Taran­ti­no cit­ed the Marines’ Con­cus­sion Restora­tion Care Cen­ter at Camp Leath­er­neck, Afghanistan, as a new approach to pro­vid­ing this respite in the com­bat the­ater. It offers com­pre­hen­sive, inter­dis­ci­pli­nary con­cus­sion care that includes sports med­i­cine, occu­pa­tion­al ther­a­py, phys­i­cal ther­a­py and even acupunc­ture that he said “has proven very pop­u­lar with the Marines and, at least anec­do­tal­ly, very effective.” 

The cen­ter tends to treat some of the more severe con­cus­sions, offer­ing care that typ­i­cal­ly lasts about 14 days. How­ev­er, 95 per­cent of its patients return to full duty, Taran­ti­no reported. 

As the mil­i­tary works to improve the way it diag­noses and treats mild TBI, it’s also focus­ing more heav­i­ly on edu­cat­ing ser­vice mem­bers about TBI. The edu­ca­tion effort begins dur­ing the pre-deploy­ment cycle and con­tin­ues in the com­bat the­ater and on rede­ploy­ment home. “The best treat­ment is edu­ca­tion, pro­vid­ing infor­ma­tion, coun­sel­ing and instruc­tions about com­mon symp­toms and expect­ed out­comes,” Taran­ti­no said.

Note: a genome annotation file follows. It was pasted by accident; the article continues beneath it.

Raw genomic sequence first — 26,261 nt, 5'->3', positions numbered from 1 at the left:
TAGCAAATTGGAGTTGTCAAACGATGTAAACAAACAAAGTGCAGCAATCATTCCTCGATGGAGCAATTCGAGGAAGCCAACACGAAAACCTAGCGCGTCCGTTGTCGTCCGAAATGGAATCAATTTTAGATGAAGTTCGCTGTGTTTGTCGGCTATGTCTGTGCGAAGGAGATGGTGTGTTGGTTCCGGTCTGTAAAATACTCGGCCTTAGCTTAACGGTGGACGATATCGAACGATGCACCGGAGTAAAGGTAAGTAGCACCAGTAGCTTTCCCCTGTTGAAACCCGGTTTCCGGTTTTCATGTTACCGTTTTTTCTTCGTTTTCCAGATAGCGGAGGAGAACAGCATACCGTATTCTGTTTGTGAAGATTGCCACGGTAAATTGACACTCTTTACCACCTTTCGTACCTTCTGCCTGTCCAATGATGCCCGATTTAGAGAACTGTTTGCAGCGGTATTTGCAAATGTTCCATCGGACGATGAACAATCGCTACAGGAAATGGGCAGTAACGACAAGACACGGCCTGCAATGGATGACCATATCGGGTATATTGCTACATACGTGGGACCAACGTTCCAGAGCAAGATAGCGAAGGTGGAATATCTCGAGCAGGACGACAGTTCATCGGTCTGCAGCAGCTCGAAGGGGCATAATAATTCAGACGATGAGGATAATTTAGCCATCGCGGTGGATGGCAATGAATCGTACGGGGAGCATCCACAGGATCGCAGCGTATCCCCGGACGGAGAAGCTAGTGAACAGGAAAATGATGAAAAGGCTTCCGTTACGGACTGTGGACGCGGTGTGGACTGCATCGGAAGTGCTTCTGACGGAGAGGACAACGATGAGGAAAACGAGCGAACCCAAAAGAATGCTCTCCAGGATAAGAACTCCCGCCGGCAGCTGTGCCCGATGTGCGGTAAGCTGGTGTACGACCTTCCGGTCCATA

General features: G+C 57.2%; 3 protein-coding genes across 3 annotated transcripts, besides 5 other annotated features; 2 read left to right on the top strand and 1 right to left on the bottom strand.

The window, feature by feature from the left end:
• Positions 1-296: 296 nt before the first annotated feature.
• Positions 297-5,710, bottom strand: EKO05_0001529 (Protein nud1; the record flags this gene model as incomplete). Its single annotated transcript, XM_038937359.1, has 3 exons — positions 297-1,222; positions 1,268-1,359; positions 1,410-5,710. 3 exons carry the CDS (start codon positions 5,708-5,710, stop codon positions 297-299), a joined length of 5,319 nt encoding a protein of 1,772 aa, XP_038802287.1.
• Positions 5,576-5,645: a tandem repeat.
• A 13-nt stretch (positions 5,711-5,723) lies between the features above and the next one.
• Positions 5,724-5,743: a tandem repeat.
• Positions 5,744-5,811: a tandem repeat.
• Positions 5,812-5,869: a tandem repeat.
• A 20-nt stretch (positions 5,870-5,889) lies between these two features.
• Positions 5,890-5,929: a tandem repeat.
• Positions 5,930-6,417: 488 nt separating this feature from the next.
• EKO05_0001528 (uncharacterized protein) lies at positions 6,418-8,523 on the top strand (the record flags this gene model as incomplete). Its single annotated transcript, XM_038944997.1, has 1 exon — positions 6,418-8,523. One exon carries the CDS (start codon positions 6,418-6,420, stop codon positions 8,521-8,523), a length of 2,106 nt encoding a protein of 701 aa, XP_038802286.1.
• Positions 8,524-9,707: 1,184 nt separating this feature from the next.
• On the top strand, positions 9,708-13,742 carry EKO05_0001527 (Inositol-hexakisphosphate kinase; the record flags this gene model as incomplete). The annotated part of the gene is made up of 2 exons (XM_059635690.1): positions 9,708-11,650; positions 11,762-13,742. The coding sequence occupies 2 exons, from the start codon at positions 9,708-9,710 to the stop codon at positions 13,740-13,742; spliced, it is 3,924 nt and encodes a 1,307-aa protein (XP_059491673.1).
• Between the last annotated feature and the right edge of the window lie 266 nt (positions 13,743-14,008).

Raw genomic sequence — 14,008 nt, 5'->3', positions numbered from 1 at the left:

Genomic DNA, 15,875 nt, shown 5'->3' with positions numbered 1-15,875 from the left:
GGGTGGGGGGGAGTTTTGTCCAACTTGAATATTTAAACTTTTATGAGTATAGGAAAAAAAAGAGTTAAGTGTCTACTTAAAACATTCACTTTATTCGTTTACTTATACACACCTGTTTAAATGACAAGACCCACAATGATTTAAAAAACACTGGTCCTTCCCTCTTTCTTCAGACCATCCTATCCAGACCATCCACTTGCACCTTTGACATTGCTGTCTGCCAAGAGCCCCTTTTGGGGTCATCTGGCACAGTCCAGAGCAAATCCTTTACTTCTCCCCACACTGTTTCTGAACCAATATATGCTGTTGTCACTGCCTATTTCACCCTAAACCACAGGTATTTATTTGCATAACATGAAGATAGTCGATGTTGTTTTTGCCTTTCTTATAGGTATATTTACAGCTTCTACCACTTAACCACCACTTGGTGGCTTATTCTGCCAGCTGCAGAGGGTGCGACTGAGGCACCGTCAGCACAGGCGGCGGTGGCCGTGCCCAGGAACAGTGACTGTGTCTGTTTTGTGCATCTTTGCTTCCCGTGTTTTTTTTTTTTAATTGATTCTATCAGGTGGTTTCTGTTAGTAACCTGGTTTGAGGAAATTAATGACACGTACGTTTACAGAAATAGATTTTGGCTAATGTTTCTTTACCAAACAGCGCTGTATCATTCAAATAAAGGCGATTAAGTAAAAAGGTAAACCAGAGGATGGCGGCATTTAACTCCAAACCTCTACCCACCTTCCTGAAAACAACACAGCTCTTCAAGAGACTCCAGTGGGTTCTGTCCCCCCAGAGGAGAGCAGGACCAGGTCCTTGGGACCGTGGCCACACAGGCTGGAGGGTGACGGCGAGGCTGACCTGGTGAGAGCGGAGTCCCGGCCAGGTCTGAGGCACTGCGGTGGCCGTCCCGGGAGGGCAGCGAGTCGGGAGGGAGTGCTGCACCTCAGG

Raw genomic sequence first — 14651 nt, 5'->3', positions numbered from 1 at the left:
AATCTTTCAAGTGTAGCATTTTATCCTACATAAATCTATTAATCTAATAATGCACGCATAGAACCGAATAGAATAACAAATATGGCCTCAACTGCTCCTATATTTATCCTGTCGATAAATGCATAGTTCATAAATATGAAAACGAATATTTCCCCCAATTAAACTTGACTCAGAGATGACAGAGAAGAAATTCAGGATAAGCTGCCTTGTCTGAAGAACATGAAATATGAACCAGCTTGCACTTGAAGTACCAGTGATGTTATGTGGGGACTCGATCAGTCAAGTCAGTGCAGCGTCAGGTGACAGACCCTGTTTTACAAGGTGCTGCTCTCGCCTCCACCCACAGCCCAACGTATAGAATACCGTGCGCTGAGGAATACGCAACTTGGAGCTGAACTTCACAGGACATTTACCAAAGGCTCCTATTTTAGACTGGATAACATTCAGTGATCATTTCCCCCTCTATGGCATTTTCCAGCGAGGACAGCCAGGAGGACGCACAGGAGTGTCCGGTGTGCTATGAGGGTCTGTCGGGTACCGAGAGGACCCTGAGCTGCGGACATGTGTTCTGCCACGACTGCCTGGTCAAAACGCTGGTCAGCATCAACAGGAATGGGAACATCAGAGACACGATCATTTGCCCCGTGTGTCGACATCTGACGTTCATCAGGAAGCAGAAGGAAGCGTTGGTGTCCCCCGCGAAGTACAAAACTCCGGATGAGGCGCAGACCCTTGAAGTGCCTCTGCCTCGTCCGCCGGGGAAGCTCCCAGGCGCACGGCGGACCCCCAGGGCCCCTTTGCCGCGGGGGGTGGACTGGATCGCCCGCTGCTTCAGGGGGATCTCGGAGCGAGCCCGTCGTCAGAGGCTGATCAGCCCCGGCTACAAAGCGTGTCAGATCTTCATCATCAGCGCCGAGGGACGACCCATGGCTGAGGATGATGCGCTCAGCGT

Gold­man said she’s enthu­si­as­tic about the poten­tial of the new pol­i­cy to help the mil­i­tary bet­ter iden­ti­fy and treat mild TBI and to ensure ser­vice mem­bers have the best chance of a full recovery. 

“I just can’t overem­pha­size just how rev­o­lu­tion­ary this pol­i­cy is,” she said. “We are real­ly look­ing for­ward to the long-term results to see how this impacts long-term outcomes.” 

U.S. Depart­ment of Defense
Office of the Assis­tant Sec­re­tary of Defense (Pub­lic Affairs) 

Face­book and/or on Twit­ter

Team GlobDef

Seit 2001 ist GlobalDefence.net im Internet unterwegs, um mit eigenen Analysen, interessanten Kooperationen und umfassenden Informationen für einen spannenden Überblick der Weltlage zu sorgen. GlobalDefence.net war dabei die erste deutschsprachige Internetseite, die mit dem Schwerpunkt Sicherheitspolitik außerhalb von Hochschulen oder Instituten aufgetreten ist.

Alle Beiträge ansehen von Team GlobDef →